The state is trying to go a little greener when it comes to local governments and their fleet vehicles.
Two local governments, Spotsylvania and Culpeper, already take part in a state-run alternative-fuel vehicle program that helps localities convert their fleets to run on things other than the gas most cars use.
Spotsylvania County has about two dozen alternative-fuel fleet vehicles, mostly with the Sheriff’s Office. The cars run on propane fuel, something that saves tens of thousands each year in gas costs while also helping ease pollution caused by cars that log a lot of miles.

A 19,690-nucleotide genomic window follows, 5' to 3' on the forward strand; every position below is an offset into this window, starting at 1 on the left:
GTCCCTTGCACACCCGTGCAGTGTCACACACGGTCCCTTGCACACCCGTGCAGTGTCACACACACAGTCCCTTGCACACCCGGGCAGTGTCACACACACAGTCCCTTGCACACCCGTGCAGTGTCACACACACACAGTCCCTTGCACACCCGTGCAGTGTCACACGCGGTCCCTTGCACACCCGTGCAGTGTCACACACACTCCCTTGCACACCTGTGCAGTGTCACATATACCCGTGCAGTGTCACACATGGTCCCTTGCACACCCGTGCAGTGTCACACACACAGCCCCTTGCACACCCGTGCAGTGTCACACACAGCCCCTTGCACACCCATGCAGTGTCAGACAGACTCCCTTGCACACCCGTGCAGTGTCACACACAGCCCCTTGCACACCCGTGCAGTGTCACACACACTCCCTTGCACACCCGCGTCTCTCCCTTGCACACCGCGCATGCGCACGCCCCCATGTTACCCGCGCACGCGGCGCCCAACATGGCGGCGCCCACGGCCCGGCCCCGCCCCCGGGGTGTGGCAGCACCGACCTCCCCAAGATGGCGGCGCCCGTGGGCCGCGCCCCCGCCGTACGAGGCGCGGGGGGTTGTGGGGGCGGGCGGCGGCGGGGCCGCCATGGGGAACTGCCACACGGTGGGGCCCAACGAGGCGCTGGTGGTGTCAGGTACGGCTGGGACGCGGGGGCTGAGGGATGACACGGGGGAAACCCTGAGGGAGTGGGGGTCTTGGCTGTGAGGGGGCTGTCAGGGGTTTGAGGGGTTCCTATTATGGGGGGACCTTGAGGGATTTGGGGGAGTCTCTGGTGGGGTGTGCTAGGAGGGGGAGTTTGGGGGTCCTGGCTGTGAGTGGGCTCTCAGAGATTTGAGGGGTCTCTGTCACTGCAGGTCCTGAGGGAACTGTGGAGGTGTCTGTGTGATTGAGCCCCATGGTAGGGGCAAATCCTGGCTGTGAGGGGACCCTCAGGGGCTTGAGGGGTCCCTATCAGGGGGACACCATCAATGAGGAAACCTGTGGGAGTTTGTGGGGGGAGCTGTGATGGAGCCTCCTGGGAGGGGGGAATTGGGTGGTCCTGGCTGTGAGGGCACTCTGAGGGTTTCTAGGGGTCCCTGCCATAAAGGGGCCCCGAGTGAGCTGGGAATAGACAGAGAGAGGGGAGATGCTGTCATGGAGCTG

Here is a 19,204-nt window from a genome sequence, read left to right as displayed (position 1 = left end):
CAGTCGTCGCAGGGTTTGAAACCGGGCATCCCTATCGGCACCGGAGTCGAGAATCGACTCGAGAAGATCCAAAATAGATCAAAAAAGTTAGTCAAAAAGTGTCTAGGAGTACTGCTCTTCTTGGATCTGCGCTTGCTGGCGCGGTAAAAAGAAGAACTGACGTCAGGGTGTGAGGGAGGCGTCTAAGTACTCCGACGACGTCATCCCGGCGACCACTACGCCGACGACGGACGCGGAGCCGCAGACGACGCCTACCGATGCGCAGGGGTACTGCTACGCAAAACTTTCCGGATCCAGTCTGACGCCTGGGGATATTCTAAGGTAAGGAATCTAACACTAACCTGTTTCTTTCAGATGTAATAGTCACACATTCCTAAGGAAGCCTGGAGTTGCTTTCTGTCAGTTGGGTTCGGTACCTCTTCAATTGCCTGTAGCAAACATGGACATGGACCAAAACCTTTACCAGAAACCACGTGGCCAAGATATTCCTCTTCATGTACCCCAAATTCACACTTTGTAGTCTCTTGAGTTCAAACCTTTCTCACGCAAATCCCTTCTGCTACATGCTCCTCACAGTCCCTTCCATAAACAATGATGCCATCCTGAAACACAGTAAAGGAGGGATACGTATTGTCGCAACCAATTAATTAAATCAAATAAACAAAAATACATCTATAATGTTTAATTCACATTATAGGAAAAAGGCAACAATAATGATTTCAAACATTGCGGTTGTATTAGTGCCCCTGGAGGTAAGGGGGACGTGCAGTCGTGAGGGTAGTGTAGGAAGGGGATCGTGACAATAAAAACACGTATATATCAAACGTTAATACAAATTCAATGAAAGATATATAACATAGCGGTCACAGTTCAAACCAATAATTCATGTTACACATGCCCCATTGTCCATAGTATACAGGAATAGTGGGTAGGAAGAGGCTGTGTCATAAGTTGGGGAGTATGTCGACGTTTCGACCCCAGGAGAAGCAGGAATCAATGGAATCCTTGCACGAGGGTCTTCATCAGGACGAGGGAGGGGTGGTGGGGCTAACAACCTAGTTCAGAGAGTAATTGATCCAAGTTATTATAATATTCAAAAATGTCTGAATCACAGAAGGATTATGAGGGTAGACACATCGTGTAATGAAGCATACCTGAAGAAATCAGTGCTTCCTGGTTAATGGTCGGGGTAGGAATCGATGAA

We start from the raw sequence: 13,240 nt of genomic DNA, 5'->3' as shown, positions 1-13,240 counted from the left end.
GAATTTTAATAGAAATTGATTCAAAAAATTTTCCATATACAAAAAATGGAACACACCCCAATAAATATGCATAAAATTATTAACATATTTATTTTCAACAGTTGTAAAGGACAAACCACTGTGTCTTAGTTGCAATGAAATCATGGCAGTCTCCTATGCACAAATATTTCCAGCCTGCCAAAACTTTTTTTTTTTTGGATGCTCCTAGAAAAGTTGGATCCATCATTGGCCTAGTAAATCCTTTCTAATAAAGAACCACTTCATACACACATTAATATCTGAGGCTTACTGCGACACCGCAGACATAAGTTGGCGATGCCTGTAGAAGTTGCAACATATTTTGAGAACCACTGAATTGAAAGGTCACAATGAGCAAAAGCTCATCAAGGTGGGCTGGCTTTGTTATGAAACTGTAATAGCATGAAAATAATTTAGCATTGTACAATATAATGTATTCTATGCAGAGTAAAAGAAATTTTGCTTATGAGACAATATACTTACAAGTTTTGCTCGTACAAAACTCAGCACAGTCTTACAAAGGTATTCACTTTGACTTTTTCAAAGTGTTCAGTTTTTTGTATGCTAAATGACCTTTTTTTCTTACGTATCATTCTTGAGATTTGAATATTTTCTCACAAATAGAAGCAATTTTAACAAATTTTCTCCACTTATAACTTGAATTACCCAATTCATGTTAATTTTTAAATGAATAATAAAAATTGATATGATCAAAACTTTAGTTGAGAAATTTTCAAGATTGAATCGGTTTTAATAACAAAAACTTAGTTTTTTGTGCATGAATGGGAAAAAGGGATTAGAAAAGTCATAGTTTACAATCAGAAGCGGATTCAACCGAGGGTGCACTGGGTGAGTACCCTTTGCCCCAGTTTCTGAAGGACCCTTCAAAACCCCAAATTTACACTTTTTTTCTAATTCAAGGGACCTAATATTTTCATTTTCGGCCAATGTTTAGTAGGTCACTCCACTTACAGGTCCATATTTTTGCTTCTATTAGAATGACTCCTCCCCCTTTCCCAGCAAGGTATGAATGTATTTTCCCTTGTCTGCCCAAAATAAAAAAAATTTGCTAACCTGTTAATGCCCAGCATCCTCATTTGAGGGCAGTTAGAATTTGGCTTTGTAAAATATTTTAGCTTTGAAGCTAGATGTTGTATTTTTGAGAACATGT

Now there is more money available for the program, something that will help more local governments convert their cars to run on alternative fuels.
Fredericksburg is among those included in the program, recently expanded by Gov. Terry McAuliffe. The expansion will amount to $1.13 million annually in federal funding. That money will pay $10,000 toward new alternative fuel vehicles or conversions of current vehicles.
The program can include other alternative fuels, such as natural gas or electricity.
According to Virginia Clean Cities, a nonprofit group helping implement the program, the conversions help erase the annual use of about 1.2 million gallons of gas statewide and cut the release of some 2,000 tons of airborne pollutants each year. Local governments are saving about a combined $1.8 million per year in fuel costs.
Click here to view the original story by Scott Shenk via the Free Lance-Star